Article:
So, how many hours, months, years—if I added them up—have I spent hanging out with good friends in idle talk? Just shooting the breeze and having a good time. Then it slides into … oh, and then there’s this person we both don’t like and then we kind of trash that person for a little while, and then it comes into not something that’s just idle talk, which is definitely one of the ten negative actions. But now we’re into harsh speech. Now we’re into maybe divisive speech. Now I’ve got a grudge, or I’m kind of feeding something, an underlying distaste or hatred for a person that’s brewing and brewing and brewing that’s coming up in my meditation now! This is years old!
Now, I have squandered my precious human life in this way, which is something I want to purify. In the course of doing that, I’ve created these negative actions that I haven’t really thought of, because they’re not so big. But actually, moment to moment they’re quite big. And now, even in a really kind of “this life” way, you think about some of the studies which say that our resentments or our angers contribute terribly to our disease or our lack of health in this very life. So it’s not just kind of fantasy, using my imagination to purify karma, which is helpful. But I’m also really looking at, “What am I doing to my own body that this resentment, that I didn’t even know was still there, is festering in my system?” So, there’s so much richness in our purification practices that we can use these for.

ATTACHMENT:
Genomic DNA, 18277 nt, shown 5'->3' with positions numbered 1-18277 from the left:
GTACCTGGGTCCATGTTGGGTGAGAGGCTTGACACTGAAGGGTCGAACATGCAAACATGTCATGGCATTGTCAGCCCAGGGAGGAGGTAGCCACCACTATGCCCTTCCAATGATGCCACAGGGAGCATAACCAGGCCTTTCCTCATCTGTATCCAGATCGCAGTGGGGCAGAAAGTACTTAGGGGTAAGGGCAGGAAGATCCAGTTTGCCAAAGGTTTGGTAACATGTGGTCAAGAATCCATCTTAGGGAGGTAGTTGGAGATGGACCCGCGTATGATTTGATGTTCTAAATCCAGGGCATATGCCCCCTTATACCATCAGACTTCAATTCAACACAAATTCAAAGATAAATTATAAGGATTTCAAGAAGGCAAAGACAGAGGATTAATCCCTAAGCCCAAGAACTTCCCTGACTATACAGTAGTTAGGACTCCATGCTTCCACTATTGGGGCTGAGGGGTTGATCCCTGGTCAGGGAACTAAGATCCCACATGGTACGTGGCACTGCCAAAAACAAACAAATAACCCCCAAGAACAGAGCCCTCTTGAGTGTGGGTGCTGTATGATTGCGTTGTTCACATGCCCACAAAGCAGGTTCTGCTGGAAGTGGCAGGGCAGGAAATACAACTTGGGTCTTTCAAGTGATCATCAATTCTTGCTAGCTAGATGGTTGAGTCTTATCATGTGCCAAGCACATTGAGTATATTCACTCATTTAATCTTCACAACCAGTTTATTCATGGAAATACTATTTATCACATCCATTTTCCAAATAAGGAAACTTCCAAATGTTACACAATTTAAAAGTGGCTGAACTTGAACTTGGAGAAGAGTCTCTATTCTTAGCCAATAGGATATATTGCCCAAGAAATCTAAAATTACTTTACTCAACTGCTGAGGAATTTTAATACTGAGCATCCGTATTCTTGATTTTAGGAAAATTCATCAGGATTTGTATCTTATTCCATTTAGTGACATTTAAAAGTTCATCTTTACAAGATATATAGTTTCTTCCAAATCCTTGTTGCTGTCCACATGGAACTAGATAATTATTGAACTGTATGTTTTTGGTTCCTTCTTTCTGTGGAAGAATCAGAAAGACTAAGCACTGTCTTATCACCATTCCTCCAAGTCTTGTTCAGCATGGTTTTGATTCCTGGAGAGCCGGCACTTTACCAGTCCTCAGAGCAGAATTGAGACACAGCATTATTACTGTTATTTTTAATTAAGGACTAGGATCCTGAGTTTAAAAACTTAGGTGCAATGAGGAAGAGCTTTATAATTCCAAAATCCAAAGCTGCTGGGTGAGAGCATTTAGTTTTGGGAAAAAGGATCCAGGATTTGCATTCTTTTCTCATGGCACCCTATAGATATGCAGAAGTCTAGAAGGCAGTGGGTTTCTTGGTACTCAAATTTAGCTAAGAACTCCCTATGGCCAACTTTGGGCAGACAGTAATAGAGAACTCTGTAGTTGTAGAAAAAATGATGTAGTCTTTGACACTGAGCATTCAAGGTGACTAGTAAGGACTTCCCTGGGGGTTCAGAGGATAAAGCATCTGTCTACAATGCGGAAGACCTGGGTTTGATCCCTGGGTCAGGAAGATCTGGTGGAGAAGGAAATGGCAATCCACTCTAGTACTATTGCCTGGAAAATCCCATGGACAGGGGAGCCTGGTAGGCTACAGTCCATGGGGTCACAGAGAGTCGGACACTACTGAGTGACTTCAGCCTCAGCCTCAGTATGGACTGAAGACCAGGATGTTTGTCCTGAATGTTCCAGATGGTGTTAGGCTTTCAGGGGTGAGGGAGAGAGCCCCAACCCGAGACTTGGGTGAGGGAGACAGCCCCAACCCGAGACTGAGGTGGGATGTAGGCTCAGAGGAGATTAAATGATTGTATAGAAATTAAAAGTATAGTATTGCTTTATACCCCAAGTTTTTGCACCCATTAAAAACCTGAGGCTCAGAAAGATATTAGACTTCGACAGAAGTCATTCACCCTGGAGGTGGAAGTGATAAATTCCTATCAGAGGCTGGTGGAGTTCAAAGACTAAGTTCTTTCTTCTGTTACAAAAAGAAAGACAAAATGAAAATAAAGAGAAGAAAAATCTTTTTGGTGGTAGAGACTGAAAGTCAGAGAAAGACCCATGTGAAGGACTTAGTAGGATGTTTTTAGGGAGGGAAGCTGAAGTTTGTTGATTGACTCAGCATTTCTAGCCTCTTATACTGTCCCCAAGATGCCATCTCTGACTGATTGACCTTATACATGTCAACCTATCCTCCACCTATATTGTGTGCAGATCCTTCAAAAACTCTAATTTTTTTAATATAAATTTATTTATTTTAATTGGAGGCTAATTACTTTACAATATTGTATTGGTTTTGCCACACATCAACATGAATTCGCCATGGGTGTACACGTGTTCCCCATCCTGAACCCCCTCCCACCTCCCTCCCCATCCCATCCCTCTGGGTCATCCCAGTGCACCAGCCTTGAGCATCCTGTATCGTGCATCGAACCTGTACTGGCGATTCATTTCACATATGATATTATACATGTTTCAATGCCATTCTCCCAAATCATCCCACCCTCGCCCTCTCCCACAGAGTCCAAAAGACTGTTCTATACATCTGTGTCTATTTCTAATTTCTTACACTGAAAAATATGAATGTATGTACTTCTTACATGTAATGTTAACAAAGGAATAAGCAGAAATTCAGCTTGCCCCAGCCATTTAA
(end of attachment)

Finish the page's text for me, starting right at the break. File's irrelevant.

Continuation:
I also am so taken here with the way this sadhana describes that, “White Tara looks at you and all sentient beings with complete acceptance and compassion.” I’m sure Venerable Chodron will talk about this when she gets to this part of the sadhana, but we have to be looking at ourselves with complete acceptance when we go into all these things. Because I could really spend a lot of time trashing myself, for wasting a lot of my life, which I have. I have wasted a lot of life in worldly concerns out of ignorance and just not knowing. But that’s not the point of doing this. The point is to actually look with a clear mind and a clear eye at what I’ve done; to own it, to accept that there are consequences, and to rejoice that I have an opportunity to purify. And so here I’ve taken refuge, I am going to have regret for what I’ve done, I’m going to use this practice of White Tara as the remedial action and then make a strong determination that I’m not going to spend my time doing that. Then in the break time watching my mind moment to moment to know how I am really using my life energy right now, today. So, this life energy analogy has been very helpful for me and I hope it’s useful.
Venerable Thubten Chonyi
Ven. Thubten Chonyi is a nun in the Tibetan Buddhist tradition. She has studied with Sravasti Abbey founder and abbess Ven. Thubten Chodron since 1996. She lives and trains at the Abbey, where she received novice ordination in 2008. She took full ordination at Fo Guang Shan in Taiwan in 2011. Ven. Chonyi regularly teaches Buddhism and meditation at the Unitarian Universalist Church of Spokane and, occasionally, in other locations as well.